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Modeling clinical activities based on multi-perspective declarative process mining with openEHR’s characteristic

Abstract

Background

It is significant to model clinical activities for process mining, which assists in improving medical service quality. However, current process mining studies in healthcare pay more attention to the control flow of events, while the data properties and the time perspective are generally ignored. Moreover, classifying event attributes from the view of computers usually are difficult for medical experts. There are also problems of model sharing and reusing after it is generated.

Methods

In this paper, we presented a constraint-based method using multi-perspective declarative process mining, supporting healthcare personnel to model clinical processes by themselves. Inspired by openEHR, we classified event attributes into seven types, and each relationship between these types is represented in a Constrained Relationship Matrix. Finally, a conformance checking algorithm is designed.

Results

The method was verified in a retrospective observational case study, which consists of Electronic Medical Record (EMR) of 358 patients from a large general hospital in China. We take the ischemic stroke treatment process as an example to check compliance with clinical guidelines. Conformance checking results are analyzed and confirmed by medical experts.

Conclusions

This representation approach was applicable with the characteristic of easily understandable and expandable for modeling clinical activities, supporting to share the models created across different medical facilities.

Background

The quality of healthcare is often determined by the effectiveness of medical process, which is comprised of numerous activities, such as prevention, diagnosis, therapy and rehabilitation. Besides, the clinical process is becoming more and more complicated with the rapid advancement of medical techniques. Furthermore, both reducing healthcare costs and increasing patient satisfaction requires using resources efficiently and transparently executing processes [1]. Nevertheless, traditional process improvement methods such as questionnaires and interviews may be affected by participants’ subjectivity [2]. At present, medical quality control strategies usually emphasize the Key Performance Indicator of treatment outcomes (e.g., length of stay, cure rate) than the clinical process. Since these statistical based indicators are calculated after patients leaving hospitals, they have limitations of lag and inability to find latent adverse events.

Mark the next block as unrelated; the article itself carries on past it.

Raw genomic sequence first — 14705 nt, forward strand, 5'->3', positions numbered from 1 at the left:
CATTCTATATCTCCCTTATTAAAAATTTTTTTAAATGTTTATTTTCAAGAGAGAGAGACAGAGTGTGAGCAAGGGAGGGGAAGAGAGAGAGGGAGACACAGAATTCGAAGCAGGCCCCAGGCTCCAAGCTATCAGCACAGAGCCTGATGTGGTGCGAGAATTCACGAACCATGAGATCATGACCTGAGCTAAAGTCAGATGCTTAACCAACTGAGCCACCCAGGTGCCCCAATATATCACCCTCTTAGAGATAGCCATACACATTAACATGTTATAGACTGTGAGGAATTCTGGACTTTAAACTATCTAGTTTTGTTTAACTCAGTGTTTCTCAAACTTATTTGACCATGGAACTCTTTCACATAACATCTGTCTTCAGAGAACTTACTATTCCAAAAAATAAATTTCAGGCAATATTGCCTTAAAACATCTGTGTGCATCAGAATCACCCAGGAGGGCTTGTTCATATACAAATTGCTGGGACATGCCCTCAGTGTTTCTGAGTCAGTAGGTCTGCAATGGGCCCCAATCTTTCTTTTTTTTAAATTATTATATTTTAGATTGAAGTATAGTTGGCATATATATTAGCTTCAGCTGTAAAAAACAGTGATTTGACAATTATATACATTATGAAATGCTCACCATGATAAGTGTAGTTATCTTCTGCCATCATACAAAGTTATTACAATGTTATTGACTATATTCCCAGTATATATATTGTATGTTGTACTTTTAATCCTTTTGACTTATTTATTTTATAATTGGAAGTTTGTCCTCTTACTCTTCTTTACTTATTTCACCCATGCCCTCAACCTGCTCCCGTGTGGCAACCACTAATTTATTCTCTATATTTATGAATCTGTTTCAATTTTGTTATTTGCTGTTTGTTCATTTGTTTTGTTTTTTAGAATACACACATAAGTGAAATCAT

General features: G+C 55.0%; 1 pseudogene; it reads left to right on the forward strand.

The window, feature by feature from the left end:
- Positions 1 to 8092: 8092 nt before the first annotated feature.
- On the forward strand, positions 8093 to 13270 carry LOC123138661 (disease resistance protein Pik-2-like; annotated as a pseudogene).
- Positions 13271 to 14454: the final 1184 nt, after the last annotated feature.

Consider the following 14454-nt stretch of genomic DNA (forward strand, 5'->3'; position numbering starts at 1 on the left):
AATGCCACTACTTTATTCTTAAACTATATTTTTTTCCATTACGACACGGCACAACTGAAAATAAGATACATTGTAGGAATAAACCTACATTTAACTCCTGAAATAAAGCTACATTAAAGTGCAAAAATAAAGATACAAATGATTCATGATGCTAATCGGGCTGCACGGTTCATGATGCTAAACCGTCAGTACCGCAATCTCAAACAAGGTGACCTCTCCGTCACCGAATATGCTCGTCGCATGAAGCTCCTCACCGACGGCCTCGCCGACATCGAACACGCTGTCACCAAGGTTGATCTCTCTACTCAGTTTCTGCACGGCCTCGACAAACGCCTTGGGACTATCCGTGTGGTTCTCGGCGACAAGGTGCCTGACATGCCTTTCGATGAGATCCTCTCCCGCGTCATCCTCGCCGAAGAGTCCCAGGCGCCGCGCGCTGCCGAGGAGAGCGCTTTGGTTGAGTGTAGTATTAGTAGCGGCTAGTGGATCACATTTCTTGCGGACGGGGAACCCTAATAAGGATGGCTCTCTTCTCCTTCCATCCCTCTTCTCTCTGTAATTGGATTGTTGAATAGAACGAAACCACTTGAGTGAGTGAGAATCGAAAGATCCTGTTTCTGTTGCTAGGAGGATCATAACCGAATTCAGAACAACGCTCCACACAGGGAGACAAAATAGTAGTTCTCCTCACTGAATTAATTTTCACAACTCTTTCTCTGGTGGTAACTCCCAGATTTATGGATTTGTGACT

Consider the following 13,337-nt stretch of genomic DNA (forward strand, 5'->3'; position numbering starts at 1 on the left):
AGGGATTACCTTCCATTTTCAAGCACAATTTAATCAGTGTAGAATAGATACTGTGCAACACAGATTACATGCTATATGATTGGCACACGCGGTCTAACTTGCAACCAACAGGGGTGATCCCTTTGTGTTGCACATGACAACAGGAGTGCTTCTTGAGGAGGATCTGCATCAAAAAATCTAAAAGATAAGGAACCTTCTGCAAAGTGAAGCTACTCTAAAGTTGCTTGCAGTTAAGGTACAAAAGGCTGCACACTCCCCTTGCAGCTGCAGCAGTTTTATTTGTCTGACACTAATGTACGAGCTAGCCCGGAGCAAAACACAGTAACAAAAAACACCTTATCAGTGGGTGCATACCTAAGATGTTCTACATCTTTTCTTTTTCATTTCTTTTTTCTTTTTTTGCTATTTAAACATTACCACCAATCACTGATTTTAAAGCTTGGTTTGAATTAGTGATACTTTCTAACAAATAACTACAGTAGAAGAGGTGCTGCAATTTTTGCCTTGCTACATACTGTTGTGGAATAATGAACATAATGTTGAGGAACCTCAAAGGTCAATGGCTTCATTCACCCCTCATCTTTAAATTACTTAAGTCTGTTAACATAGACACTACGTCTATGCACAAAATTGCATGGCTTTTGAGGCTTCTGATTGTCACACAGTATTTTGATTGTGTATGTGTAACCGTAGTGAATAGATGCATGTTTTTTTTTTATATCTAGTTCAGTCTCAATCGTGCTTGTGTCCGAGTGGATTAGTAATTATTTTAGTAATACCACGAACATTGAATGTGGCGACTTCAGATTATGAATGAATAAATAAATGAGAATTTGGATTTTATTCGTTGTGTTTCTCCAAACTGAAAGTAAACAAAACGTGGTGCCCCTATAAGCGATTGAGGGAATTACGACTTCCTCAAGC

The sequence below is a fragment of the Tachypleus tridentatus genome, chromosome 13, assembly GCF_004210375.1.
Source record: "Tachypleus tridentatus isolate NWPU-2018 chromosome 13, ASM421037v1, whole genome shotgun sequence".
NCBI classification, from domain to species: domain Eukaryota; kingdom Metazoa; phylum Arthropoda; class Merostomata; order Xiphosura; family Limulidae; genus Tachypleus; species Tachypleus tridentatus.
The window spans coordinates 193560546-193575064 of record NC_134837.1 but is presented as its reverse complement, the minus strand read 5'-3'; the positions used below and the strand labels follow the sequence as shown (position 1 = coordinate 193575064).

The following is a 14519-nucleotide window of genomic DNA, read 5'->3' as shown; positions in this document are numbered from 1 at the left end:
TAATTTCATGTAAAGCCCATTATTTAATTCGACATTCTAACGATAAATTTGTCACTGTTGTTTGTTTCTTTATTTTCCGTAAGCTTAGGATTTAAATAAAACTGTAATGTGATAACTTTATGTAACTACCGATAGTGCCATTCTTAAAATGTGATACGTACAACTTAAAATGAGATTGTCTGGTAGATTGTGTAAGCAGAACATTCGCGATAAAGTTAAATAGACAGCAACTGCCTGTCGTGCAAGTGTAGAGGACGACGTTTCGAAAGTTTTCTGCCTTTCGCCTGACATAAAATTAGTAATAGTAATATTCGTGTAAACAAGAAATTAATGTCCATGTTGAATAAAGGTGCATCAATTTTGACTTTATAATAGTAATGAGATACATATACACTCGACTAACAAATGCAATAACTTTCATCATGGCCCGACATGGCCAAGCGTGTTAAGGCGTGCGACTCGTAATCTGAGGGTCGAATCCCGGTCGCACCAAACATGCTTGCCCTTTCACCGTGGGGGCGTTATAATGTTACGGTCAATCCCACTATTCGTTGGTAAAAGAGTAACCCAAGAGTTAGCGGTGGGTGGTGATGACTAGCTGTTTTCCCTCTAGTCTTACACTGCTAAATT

With being widely used in clinic business, information systems have generated and recorded abundant event logs across diagnosis and treatment processes [3]. An event log consists of properties related to each process instance, such as timestamp, activity, resource, etc. Process mining focuses on event logs analysis, and it can be used to three kinds of application: i) discovery process models, ii) conformance checking with predefined or discovered process models, iii) enhance or extend existing process models with the information recorded in event data [4]. For the first type of process mining, there are many algorithms which take event logs as input, and discover process models without referring any other prior information [5, 6]. After the process model is created, conformance checking (the second type of process mining) compares it with actual execution traces, shows where the actual activities deviate from the process models, or quantifies the level of compliance [7]. Enhancement is the third type of process mining, aiming to improve current process models with information such as decision points or bottlenecks.

It is necessary to represent clinical activities in modeling languages so as to process analysis and mining. At present, there are two classes of business process modeling languages: imperative approaches and descriptive approaches [8]. Imperative approaches (e.g., Petri-net and BPMN) specify the permitted event traces explicitly [8]. Nevertheless, due to the particularity of patients being treated, clinical processes usually are flexible and complex [9, 10]. Accordingly, we should support process models in healthcare in a more flexible way rather than limit users to take suitable actions [11]. To achieve this goal, descriptive approaches (e.g., Declare) only specify what activities should be done without strictly enforcing their orders for completion. Using constraint to restrict the relationship between activities, descriptive process modeling language is more adapted for describing clinical business. The scope of constraints ranges from classical sequence pattern to loosen relations, prohibitions and cardinality constraints [12]. Furthermore, most current process mining approaches in healthcare generally pay attention to the control flow of activities. In contrast, the perspective of data flow and the time properties are ignored in general [13]. In order to comprehensively model and compliance check for medical processes, it is necessary to consider these different perspectives fully.